“The Senate of Canada has been robbed of a woman of extraordinary talent and insight who was going to make the Senate a better place and who managed to do that in a very short time,” Senator Simons said.
“I’m sad that my friend didn’t get to do all that she had hoped to do,” Senator Cotter said.
“We need more people like Judith serving in the Senate.”
Senator Keating embraces her family during an Easter celebration. From left to right: grandson Oliver, son-in-law Davie, grandson Wallace, daughter Stephanie, Senator Keating, granddaughter Grace, son Mathieu and grandson Harrison. (Photo credit: Office of the late Senator Keating)
Senator Keating loved birds — and animals, in general — according to her daughter Stephanie. (Photo credit: Office of the late Senator Keating)
Senator Keating with her family at a restaurant in Moncton, New Brunswick. (Photo credit: Office of the late Senator Keating)
“Of her many contributions, Senator Keating will be remembered as a tireless advocate for the equal status of the English and French languages in New Brunswick, the equal and just treatment of women in the legal profession, and the promotion of Indigenous issues in her role as provincial chair of the Working Group on Truth and Reconciliation in New Brunswick.
On behalf of the Senate of Canada, I would like to extend my condolences to all her family, friends and loved ones.”
The Honourable George J. Furey, Q.C.
Speaker of the Senate
Click here for Senator Furey’s full statement on Senator Keating’s passing
“I was deeply saddened to hear of the passing of New Brunswick Senator Judith Keating, a dedicated lawyer and devoted senior public servant whose work advanced language equality and promoted reconciliation with Indigenous peoples.
I offer my heartfelt condolences to her family, friends and loved ones. She will be missed in the Senate.”
Senator Marc Gold
Government Representative in the Senate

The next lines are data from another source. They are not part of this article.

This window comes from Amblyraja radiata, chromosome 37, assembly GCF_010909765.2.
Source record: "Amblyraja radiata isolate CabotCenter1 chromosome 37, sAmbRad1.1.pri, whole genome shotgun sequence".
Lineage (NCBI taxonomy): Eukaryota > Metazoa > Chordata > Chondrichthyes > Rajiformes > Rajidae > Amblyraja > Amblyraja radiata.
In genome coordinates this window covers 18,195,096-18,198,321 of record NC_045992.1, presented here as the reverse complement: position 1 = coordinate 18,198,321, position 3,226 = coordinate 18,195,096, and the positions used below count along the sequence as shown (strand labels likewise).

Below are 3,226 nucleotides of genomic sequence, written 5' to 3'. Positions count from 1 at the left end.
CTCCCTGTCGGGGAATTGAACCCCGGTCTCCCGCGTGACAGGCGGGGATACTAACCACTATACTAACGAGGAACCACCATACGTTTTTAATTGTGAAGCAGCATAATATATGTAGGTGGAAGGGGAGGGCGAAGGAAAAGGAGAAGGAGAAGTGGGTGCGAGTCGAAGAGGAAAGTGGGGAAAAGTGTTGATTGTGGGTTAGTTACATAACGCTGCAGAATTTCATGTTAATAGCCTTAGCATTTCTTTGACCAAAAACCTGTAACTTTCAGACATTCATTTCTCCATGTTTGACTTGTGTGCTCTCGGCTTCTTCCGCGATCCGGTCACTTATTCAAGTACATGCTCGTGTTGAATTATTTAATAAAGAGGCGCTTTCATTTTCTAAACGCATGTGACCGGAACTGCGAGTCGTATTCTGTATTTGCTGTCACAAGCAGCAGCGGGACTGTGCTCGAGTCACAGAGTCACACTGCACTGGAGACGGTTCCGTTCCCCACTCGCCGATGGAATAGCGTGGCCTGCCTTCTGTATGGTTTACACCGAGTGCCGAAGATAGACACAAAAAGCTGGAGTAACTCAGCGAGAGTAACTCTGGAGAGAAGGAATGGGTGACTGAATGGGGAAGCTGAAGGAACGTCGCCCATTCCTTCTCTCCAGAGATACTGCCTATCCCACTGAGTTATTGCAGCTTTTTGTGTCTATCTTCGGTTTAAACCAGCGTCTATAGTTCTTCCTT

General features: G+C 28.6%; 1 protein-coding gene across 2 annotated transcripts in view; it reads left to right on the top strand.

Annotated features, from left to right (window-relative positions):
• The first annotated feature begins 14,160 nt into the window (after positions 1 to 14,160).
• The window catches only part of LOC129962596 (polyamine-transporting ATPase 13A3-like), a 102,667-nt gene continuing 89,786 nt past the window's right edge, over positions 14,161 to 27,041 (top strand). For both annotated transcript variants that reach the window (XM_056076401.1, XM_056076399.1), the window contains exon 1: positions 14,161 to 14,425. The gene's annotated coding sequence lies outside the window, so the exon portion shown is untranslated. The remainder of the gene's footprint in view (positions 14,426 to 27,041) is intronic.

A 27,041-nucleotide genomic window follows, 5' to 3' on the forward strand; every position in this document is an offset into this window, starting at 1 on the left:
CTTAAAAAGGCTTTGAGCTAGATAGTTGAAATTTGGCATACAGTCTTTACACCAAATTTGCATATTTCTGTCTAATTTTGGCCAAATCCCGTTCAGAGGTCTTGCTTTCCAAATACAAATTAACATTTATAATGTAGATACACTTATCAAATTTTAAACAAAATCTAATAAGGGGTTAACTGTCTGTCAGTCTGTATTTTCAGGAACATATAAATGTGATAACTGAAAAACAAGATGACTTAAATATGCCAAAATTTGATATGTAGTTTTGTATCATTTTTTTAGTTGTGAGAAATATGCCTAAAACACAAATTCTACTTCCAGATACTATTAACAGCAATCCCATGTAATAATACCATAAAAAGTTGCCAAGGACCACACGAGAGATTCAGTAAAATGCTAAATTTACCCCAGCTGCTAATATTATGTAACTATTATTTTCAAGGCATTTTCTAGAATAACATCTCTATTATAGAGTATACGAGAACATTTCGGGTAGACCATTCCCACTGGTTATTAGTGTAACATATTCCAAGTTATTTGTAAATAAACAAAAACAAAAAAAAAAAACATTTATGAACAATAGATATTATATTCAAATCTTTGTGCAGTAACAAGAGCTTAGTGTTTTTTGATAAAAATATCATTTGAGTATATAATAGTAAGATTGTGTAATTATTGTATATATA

“On behalf of the Conservative caucus in the Senate, I express our condolences to Senator Keating’s family and friends. Senator Keating was an incredibly accomplished person; her work left remarkable impacts in New Brunswick. As the province’s first female deputy attorney general, she was an inspiration to many young women. In the Upper Chamber, Senator Keating was always insightful. We are grateful for the time that Senator Keating spent in the Senate and for her life dedication to serve her community.
Our thoughts and prayers go out to her loved ones at this time. May her soul rest in peace.”
Senator Don Plett
Leader of the Opposition in the Senate
“The Honourable Judith Keating left a mark on the Senate out of proportion to the 18 months she served as a senator. Sworn in as the country was entering a lockdown, she did not let a pandemic get in the way of service to her country. As a member of the Independent Senators Group, Senator Keating played a leadership role in the review of bills C-7 (Medical Assistance in Dying) and C-3 (Judges Act) and contributed to the debate with intelligence and force. She was a champion for women and Indigenous peoples and spoke out consistently on minority rights issues.
Above all, Senator Keating was a gentle, humble and compassionate human being who won the admiration and affection of those around her.”
Senator Yuen Pau Woo
Facilitator of the Independent Senators Group
“I am sad Judith wasn’t able to fully realize her role as a senator in the way she was so eager to leave her special mark. She gave a life of service to her province and her generous spirit will live on through her contributions to the legal community, dedication to Indigenous rights and the inspiration to the women she mentored. My sincere condolences to all who knew and loved Judith.”
Senator Scott Tannas
Leader of the Canadian Senators Group
“We are all deeply saddened by the loss of our friend and colleague, the Honourable Judith Keating, Q.C. She led a life of public service both in her home province of New Brunswick and later in this place as a senator. Insightful and tenacious, she unquestionably made her mark in the Senate in a short period of time, and we should all regret her future accomplishments now left unfulfilled. New Brunswickers and indeed all Canadians are poorer for her loss; she will be missed.”
Senator Jane Cordy
Leader of the Progressive Senate Group